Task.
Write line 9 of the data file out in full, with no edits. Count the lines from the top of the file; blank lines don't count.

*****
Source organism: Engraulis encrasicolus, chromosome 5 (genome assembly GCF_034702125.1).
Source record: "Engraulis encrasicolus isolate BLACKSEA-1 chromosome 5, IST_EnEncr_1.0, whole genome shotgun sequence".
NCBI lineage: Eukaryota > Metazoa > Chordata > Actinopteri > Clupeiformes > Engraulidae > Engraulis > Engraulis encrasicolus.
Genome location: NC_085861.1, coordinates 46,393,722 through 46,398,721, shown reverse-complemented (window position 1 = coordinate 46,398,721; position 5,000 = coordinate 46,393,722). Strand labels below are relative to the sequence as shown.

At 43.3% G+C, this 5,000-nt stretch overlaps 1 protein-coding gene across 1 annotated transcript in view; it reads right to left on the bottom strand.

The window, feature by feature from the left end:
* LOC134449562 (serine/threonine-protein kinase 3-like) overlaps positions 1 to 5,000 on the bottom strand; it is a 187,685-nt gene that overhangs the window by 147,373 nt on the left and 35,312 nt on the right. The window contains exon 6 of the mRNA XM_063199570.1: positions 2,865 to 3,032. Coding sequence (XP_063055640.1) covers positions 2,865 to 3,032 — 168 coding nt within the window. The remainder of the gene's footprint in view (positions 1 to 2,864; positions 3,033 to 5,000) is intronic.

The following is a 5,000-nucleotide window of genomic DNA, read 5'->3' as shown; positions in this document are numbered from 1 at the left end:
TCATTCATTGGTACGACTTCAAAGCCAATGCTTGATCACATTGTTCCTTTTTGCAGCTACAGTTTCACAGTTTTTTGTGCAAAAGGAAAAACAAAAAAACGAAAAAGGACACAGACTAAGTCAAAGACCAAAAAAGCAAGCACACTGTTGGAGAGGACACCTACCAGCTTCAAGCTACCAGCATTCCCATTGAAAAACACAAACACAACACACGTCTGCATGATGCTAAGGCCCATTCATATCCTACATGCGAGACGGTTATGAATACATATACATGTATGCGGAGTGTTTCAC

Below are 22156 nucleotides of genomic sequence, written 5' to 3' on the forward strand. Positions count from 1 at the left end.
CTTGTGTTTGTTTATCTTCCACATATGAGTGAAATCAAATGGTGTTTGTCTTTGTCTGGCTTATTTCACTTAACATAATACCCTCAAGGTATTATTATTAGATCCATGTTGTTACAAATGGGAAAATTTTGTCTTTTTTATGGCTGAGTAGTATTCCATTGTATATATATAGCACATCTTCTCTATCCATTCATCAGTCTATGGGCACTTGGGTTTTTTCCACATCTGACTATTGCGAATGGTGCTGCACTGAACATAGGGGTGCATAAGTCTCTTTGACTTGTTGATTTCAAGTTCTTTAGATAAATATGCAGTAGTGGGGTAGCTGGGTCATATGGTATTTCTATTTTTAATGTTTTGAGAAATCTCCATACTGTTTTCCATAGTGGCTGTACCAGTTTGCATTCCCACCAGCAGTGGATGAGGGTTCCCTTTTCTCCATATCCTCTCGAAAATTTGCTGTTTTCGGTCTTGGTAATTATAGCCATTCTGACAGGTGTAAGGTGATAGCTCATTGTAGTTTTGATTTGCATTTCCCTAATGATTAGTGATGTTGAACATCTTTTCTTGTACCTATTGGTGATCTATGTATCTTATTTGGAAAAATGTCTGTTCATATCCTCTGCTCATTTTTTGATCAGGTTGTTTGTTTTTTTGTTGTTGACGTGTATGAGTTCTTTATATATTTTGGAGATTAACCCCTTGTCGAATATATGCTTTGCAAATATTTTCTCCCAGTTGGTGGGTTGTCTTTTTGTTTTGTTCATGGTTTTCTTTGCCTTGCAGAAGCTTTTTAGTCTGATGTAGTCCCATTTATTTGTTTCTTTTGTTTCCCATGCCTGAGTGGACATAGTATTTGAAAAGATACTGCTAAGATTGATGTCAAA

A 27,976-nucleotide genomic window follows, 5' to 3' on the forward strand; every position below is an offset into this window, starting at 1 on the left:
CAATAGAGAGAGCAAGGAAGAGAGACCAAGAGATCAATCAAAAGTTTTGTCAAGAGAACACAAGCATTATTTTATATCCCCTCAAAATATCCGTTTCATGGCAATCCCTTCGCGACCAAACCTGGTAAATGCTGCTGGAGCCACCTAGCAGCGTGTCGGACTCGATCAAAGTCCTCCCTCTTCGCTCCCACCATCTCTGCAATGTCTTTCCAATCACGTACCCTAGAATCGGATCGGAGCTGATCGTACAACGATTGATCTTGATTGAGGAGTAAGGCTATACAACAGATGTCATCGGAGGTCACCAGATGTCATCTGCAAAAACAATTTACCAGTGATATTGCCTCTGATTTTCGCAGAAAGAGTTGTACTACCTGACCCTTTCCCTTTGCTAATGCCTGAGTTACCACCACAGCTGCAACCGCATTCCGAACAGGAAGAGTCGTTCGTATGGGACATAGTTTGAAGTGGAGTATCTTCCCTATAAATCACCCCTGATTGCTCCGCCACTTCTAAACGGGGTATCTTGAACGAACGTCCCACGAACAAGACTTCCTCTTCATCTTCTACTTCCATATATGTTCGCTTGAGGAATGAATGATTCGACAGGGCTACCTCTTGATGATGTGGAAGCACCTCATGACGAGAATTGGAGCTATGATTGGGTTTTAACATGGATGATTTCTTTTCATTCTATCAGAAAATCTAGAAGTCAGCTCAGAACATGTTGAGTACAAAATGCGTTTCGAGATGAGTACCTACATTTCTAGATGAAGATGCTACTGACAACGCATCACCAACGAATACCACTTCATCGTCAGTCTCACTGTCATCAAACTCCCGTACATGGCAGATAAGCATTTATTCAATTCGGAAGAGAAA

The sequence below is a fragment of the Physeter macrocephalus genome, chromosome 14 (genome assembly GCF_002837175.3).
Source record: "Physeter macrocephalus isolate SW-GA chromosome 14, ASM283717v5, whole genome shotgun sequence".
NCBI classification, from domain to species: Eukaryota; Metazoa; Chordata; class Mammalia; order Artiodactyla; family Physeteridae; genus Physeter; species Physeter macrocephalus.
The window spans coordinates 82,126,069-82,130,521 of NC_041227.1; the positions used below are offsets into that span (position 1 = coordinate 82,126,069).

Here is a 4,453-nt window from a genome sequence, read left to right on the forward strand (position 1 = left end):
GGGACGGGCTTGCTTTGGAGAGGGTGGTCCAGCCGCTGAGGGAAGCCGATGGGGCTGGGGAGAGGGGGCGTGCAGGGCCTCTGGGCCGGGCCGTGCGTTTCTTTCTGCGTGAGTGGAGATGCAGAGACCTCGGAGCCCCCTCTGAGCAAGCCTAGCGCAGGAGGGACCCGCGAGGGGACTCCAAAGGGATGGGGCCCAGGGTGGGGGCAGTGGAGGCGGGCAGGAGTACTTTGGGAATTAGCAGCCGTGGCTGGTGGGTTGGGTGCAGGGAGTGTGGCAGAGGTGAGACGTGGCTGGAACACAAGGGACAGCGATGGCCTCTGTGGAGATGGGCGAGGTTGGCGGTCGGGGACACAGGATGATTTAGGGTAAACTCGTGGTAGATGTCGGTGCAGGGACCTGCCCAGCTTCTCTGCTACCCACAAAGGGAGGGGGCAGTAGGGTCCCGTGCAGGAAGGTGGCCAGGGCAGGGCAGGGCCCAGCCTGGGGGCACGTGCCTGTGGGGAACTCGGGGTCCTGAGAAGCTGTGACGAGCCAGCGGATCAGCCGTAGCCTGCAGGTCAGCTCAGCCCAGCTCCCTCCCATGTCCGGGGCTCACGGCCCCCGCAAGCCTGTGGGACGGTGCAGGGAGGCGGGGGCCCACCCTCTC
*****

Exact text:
TCATTCATTGGTACGACTTCAAAGCCAATGCTTGATCACATTGTTCCTTTTTGCAGCTACAGTTTCACAGTTTTTTGTGCAAAAGGAAAAACAAAAAAACGAAAAAGGACACAGACTAAGTCAAAGACCAAAAAAGCAAGCACACTGTTGGAGAGGACACCTACCAGCTTCAAGCTACCAGCATTCCCATTGAAAAACACAAACACAACACACGTCTGCATGATGCTAAGGCCCATTCATATCCTACATGCGAGACGGTTATGAATACATATACATGTATGCGGAGTGTTTCAC